Ensure that everyone understands the importance of extinguishing open flames when unattended or after events to prevent accidents and comply with safety regulations. This comprehensive approach promotes safety and responsible open flame usage within the building.

8. Electrical / Mechanical Rooms

As the name entails, electrical and mechanical rooms are dedicated solely to their intended functions. These spaces should never be repurposed as additional storage areas, and it's imperative to avoid cluttering them with chairs, tables, or any extraneous furniture. The significance of preserving these rooms' intended purposes cannot be overstated, as their functionality underpins the safe and efficient operation of the building's electrical and mechanical systems.

9. Electrical Cords

Make absolutely certain that no potential tripping hazards exist and that the electrical cords remain free from any signs of damage. It is crucial to emphasize that bundling cords together or endorsing any form of unprofessional or makeshift electrical modifications should be strictly avoided.

10. Sockets

All sockets should be well-operating and include a secure cover plate. It is of utmost importance to meticulously inspect that they are correctly installed and securely fastened. Additionally, ensure that the wiring is properly connected and tightly secured to guarantee safety and functionality.

11. Electrical Panels

One critical area to focus on is the electrical panels. It's essential to ensure a safe environment for maintenance and emergencies. The recommended clearance around all electrical panel boxes is 36 inches (~91cm). This ample space ensures easy access for personnel and allows for safe operation.

Moreover, during your inspection of electrical panels, it's paramount to go beyond the physical space requirements. Examine the condition of the panel itself, checking for signs of wear, damage, or corrosion. Any issues here could potentially pose safety hazards or signal the need for maintenance.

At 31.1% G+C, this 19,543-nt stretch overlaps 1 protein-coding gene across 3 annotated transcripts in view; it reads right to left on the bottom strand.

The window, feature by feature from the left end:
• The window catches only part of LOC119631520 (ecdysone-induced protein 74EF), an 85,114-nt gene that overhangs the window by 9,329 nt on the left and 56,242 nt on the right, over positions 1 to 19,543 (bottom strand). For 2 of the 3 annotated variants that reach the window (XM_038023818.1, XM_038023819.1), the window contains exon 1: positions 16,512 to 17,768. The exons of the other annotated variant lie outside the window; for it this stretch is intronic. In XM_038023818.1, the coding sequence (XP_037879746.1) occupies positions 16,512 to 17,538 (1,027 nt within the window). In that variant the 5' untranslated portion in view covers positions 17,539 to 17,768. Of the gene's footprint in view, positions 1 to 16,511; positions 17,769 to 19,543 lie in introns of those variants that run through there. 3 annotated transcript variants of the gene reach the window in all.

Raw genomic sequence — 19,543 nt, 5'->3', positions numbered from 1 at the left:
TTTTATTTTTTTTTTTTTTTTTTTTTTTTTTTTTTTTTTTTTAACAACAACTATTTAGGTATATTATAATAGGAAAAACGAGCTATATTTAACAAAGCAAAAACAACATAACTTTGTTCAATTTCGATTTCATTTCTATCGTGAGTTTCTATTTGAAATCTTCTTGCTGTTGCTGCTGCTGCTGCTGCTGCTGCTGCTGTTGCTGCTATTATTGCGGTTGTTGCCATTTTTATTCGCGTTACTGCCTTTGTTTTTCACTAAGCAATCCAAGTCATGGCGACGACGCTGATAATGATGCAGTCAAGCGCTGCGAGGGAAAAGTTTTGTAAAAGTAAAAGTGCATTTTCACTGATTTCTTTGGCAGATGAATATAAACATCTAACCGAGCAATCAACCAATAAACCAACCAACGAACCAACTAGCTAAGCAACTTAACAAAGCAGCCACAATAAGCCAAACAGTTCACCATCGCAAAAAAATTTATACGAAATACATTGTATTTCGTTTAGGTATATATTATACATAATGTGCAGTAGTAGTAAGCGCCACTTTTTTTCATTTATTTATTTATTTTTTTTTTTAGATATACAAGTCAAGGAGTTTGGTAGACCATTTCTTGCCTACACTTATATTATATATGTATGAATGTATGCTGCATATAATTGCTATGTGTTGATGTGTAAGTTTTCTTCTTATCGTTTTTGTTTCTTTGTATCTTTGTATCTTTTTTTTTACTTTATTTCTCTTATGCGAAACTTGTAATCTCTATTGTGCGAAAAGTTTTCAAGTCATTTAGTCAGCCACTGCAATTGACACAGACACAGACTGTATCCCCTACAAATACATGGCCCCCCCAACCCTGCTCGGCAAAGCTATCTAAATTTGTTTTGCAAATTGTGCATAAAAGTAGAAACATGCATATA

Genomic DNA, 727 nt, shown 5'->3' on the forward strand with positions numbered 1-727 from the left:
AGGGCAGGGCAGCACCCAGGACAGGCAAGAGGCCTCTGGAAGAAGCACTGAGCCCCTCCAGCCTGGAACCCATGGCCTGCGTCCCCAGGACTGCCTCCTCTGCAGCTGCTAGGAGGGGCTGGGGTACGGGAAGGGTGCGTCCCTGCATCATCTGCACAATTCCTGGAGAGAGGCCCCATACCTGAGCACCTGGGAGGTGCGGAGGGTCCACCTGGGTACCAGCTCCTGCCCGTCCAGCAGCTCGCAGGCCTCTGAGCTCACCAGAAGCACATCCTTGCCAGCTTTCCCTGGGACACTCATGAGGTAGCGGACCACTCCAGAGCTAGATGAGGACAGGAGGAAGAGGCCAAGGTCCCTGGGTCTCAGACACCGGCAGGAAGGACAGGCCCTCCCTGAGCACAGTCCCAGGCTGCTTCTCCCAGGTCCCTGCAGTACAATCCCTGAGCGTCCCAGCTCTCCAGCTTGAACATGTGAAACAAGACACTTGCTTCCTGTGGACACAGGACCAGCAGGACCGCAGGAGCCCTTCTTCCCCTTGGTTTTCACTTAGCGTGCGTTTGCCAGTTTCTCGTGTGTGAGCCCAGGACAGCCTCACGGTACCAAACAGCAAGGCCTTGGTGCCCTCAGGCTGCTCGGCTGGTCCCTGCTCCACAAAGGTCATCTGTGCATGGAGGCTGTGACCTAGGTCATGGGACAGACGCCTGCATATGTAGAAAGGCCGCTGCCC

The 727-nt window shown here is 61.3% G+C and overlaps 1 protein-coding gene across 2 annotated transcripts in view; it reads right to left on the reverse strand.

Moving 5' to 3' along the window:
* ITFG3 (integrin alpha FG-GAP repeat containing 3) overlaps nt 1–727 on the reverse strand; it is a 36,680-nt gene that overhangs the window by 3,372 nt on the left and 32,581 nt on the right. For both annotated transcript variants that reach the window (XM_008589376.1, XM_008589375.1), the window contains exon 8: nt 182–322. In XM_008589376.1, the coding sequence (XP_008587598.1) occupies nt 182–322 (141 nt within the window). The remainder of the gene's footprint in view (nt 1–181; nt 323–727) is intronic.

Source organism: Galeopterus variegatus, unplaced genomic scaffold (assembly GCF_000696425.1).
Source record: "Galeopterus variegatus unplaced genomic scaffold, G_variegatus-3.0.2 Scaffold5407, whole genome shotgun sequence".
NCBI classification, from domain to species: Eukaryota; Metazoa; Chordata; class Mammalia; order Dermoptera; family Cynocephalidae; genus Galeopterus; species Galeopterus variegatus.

Lastly, take note of the labeling on the panel cover. Proper labeling is vital for identifying circuits accurately during maintenance or emergencies. Ensure that the labels are legible, accurate, and correspond to the circuits they represent. If any labels are missing or unclear, this should be addressed promptly to maintain safety and compliance with regulations.

12. Fire Extinguishers

Fire extinguishers serve as your first line of defense, and their accessibility and clear signage are non-negotiable. Rigorous monthly and annual inspections are essential, encompassing a comprehensive check of vital components. Verify the pressure gauge's accuracy, ensure the tamper seal remains intact, scrutinize the hose and nozzle for any signs of wear or damage, and meticulously assess the expiration date.

Any issues identified should be meticulously noted, with prompt scheduling of repairs or replacement as the next step. In this manner, you not only comply with safety regulations but also fortify your building's readiness for unforeseen fire emergencies.

13. Sprinklers

Maintaining effective sprinkler systems is crucial for building safety. Remember, keep a clear space of at least 24 inches (~60cm) from the ceiling and 18 inches (~45cm) from each sprinkler head for unobstructed function during a fire.

Beyond clearance, inspect the sprinkler head locations, their condition, and piping connections for any issues. Ensure control valves are operational and alarms are functional. Don't forget to check the fire department connection's accessibility.

Make detailed notes of any problems found and schedule repairs promptly. This diligence ensures the sprinkler system remains reliable, safeguarding lives and property in fire emergencies.

14. Chemicals

When it comes to chemicals, stringent protocols are essential. Start by ensuring that all chemicals are accurately and clearly labeled. This practice is crucial to prevent any inadvertent misuse. In addition to labeling, take the extra step of removing any containers that lack proper labels, as these can pose significant risks.

Beyond labeling, it's imperative to regularly assess the condition and expiration dates of chemicals in your inventory. Keeping expired chemicals can compromise safety and effectiveness. Concurrently, don't overlook the status of Personal Protective Equipment (PPE) in the designated area.


Once you have nailed the content of your building inspection checklist, it is time to think about the optimal way to conduct, share, manage and analyse them. Modern web applications have a lot of benefits when compared to traditional pen-and-paper checklists, Word documents or Excel spreadsheets. Test our Falcony | Platform FREE for 30 days and experience the difference yourself:

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We are building the world's first operational involvement platform. Our mission is to make the process of finding, sharing, fixing and learning from issues and observations as easy as thinking about them and as rewarding as being remembered for them.‍

By doing this, we are making work more meaningful for all parties involved.